An allusion to the power-struggle in England at that time, where John of Gaunt, a patron and a relation to Chaucer, was responsible for the political decisions of State and the Privy Purse. Priam, the King of Troy is replaced by his son Hector the great Trojan hero. Chaucer craftily embodies the King and his Gaunt in the characters of Priam and Hector ensuring that both are adequately accounted for and that both receive equal dedication.

               Shortly after the rebellion Parliament addressed the issues that had given rise to public instability and dealt with them accordingly. Known as the “Wonderful Parliament” they achieved greater power if not a parity with monarchy by pressing for royal reform. They asserted their position by prosecuting those who’d willfully stolen from the state and accused several of the King’s closest confidants of treason, removing them from the King’s inner circle, and in some instances executing them. “John of Gaunt was initially charged but later reprieved thanks to the influence of Richard himself.”(Collins 67) “The Wonderful Parliament” features in Chaucer’s writing and can be discerned in the figure of Pandarus, the advisor to Troilus, and also in the contrite Trojan council who later decrees that Cressida be given up to the Greeks as ransom for Antenor.

“Priam, the kyng, ful soone in general let her upon his palement to holde.”

The embassadours ben answere for final th’ exchaaunge of prisoners…/and forth in they procede( 4-144-47) 

               Pandarus, the uncle of Cressida, sees an opportunity to manipulate a love affair between Troilus and his niece. Promising the love-sick Prince that he can obtain his love for him, Pandarus demands that his actions aren’t forgotten and that ultimately he’ll be rewarded for his arbitration.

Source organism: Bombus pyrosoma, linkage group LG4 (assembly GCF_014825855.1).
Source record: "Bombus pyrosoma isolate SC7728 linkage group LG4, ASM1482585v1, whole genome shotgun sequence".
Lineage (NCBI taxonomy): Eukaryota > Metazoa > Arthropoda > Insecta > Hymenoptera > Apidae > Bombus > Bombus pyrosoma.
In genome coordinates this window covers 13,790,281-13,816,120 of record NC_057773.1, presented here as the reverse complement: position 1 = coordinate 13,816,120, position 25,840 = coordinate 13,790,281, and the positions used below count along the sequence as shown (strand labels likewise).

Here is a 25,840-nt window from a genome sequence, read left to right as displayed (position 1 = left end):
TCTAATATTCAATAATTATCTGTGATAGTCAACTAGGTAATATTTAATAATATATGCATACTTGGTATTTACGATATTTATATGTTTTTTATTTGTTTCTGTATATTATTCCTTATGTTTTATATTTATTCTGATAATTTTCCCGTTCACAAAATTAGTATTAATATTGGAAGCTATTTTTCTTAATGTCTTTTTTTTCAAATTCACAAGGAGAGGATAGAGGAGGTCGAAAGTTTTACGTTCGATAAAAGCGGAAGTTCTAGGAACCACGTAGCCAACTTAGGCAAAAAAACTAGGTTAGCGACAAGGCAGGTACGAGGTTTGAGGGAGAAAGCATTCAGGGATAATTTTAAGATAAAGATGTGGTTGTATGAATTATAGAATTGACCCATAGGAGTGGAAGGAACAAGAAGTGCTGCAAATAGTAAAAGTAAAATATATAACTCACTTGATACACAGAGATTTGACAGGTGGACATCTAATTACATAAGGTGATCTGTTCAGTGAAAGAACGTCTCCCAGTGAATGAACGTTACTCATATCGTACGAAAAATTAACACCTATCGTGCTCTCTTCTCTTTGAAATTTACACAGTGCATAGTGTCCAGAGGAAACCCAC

“And whan that Pandare herde hire name nevene…/Lord he was glad”(1-876-78)

               It’s possible here to see allusions to the poor advice of “…King Richard’s inner circle of advisors, the advice of John of Gaunt, and also to the power of the “Wonderful Parliament” itself.”(Goodman p.56) A royal figure is being controlled and manipulated in each instance. It only remains for the reader to decide, which is which? Chaucer is very ambiguous in his casting and tends to use the ideas of the day rather than point fingers at definite personalities. The notion that the machinations of ancient Troy are on a par with those of modern England are extremely tantalizing.

               The “Wonderful Parliament” features for a second time in the poem when Troilus begs the Trojan council for the release of Cressida. Having lost prestige in battle, similar to the taint of scandal on King Richard, the council refuses his request and Cressida is handed over. Despite the fact that she initially had the patronage of Hector – John of Gaunt – she’s now nothing more than chattel and no longer worthy of consideration. The strength of Parliament at that particular period was clearly greater than that of the throne and although Chaucer may be playing both ends against the middle he’s careful not to point the finger adroitly, once again employing the politics of the day to enliven his story.

               Religious politics play a significant role in 14th century England and Chaucer is wise to ensure that his characters that resemble medieval Christians do in fact engender the psyche and religious morals of pagan Troy. As always Chaucer offers his epithet that his knowledge is based on the books of his predecessors and therefore cannot be faulted for any mistakes or misunderstandings invoking the one to true God to bless his enterprise. Although a tale of polytheism and righteous pagan attitudes there is an obvious sense of modernity within his verse.

“But ye lovers that bathen in gladnesse if any drope of pyte in yow be remember yow on passed hevynesse” (1-22-23)